Cold Spring temperatures are putting grazing on hold

Cattle producers want to put their cattle out to pasture next month, but some are little worried about the conditions.

“There is no green grass there. You need the green grass to make sure you have protein and energy going into these cows,” said Dr. Kris Ringwall, Director of  NDSU/Dickinson Research Extension Center.

Ringwall would like to see the cattle grazing in the field in the next few weeks, but Mother Nature just isn’t cooperating.

“The cows will lose weight.  . .the calves will lose weight. They won’t gain weight if the nutrition and the forage in the pastures aren’t there”.

Ringwall said he is still optimistic the fields can rebound in the coming weeks.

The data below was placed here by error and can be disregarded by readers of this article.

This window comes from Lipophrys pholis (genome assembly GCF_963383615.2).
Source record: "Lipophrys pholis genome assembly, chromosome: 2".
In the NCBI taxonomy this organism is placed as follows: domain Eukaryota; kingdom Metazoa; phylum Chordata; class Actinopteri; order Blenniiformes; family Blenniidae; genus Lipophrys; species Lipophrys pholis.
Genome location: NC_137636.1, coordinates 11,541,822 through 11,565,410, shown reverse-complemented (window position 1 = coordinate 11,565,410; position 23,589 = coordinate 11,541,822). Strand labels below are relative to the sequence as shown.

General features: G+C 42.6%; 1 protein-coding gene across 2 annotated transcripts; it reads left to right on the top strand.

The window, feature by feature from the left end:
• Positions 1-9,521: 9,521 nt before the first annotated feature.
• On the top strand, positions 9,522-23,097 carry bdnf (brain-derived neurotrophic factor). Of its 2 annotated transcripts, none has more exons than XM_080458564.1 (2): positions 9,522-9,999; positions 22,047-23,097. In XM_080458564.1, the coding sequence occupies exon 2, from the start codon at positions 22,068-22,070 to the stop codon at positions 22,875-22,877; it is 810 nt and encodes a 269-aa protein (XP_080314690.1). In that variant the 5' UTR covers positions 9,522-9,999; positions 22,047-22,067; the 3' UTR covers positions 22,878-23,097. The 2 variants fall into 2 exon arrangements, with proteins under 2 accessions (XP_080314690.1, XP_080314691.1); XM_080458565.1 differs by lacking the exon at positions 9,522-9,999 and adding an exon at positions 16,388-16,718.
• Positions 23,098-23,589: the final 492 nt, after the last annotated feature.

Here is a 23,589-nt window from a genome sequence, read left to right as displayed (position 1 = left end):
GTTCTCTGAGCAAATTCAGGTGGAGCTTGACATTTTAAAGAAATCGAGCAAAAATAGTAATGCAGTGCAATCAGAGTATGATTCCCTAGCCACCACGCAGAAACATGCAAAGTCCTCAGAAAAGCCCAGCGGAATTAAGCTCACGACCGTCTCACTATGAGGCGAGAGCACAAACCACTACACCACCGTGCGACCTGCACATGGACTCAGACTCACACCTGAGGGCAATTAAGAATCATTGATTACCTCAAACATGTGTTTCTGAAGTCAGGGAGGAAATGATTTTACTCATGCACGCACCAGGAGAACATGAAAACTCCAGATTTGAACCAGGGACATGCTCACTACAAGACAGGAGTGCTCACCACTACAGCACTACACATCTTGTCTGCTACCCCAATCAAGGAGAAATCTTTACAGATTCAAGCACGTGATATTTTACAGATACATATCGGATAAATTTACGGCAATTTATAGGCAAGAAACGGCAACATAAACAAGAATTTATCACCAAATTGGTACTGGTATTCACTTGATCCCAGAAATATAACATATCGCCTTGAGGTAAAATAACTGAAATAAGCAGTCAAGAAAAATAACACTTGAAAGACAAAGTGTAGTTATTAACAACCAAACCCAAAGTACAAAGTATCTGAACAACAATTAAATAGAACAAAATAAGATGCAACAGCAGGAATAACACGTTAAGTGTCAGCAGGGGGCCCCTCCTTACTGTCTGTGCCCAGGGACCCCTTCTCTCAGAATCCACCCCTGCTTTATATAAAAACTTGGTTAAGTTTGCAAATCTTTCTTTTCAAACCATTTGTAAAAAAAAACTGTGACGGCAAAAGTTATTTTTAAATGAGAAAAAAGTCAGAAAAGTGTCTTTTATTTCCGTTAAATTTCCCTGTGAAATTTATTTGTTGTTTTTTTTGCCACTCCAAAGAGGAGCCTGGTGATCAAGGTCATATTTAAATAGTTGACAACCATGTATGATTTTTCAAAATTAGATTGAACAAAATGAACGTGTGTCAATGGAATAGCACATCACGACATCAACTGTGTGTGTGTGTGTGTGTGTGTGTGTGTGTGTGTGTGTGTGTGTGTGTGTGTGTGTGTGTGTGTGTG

“We have the moisture now which is good. We just need the temperature to warm up to get the grass growing”.

If the pasture’s don’t start turning green come May, the ranch will have to continue feeding the cattle hay.

“We are paying about $120 dollars a bale . . .It’s costly, because you are feeding cows that could be out in pasture. That is more dollars going into those cattle,” said Garry Ottmar, ranch manager for NDSU/Dickinson Research Extension Center.

Ringwall said the research center’s cattle go through about 400 bales of hay a month, and if the pastures don’t start producing adequate forage for the cattle to feed on, they might have to sell some cattle early this year.

Hopefully Mother Nature starts warming up come May.

The Dickinson/NDSU Research Center’s ranch in Manning has about 500 cattle and 2,500 acres of land for them to graze on. 

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